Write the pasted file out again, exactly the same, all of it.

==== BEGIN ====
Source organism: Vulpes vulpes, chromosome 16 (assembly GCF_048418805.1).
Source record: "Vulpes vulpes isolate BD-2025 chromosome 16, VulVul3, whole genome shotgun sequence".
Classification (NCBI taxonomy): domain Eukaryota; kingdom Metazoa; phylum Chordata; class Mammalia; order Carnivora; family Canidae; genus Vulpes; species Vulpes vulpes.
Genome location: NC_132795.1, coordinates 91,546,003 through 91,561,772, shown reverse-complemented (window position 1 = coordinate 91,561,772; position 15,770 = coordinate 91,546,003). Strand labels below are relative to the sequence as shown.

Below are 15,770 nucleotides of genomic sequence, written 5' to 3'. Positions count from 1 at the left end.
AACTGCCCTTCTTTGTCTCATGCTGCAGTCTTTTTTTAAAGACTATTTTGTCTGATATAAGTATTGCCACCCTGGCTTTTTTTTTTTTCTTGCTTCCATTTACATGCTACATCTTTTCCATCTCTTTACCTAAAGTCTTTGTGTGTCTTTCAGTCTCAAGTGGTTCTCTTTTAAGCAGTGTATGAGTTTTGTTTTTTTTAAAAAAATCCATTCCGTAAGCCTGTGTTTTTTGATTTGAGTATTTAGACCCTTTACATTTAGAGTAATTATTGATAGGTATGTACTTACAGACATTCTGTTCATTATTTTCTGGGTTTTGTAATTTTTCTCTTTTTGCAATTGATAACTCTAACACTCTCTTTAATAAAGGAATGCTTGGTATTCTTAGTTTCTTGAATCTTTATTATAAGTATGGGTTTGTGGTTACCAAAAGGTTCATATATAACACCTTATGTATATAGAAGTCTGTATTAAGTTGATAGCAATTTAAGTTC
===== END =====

Source organism: Vulpes vulpes, chromosome 16 (assembly GCF_048418805.1).
Source record: "Vulpes vulpes isolate BD-2025 chromosome 16, VulVul3, whole genome shotgun sequence".
Classification (NCBI taxonomy): domain Eukaryota; kingdom Metazoa; phylum Chordata; class Mammalia; order Carnivora; family Canidae; genus Vulpes; species Vulpes vulpes.
Genome location: NC_132795.1, coordinates 91,546,003 through 91,561,772, shown reverse-complemented (window position 1 = coordinate 91,561,772; position 15,770 = coordinate 91,546,003). Strand labels below are relative to the sequence as shown.

Below are 15,770 nucleotides of genomic sequence, written 5' to 3'. Positions count from 1 at the left end.
AACTGCCCTTCTTTGTCTCATGCTGCAGTCTTTTTTTAAAGACTATTTTGTCTGATATAAGTATTGCCACCCTGGCTTTTTTTTTTTTCTTGCTTCCATTTACATGCTACATCTTTTCCATCTCTTTACCTAAAGTCTTTGTGTGTCTTTCAGTCTCAAGTGGTTCTCTTTTAAGCAGTGTATGAGTTTTGTTTTTTTTAAAAAAATCCATTCCGTAAGCCTGTGTTTTTTGATTTGAGTATTTAGACCCTTTACATTTAGAGTAATTATTGATAGGTATGTACTTACAGACATTCTGTTCATTATTTTCTGGGTTTTGTAATTTTTCTCTTTTTGCAATTGATAACTCTAACACTCTCTTTAATAAAGGAATGCTTGGTATTCTTAGTTTCTTGAATCTTTATTATAAGTATGGGTTTGTGGTTACCAAAAGGTTCATATATAACACCTTATGTATATAGAAGTCTGTATTAAGTTGATAGCAATTTAAGTTC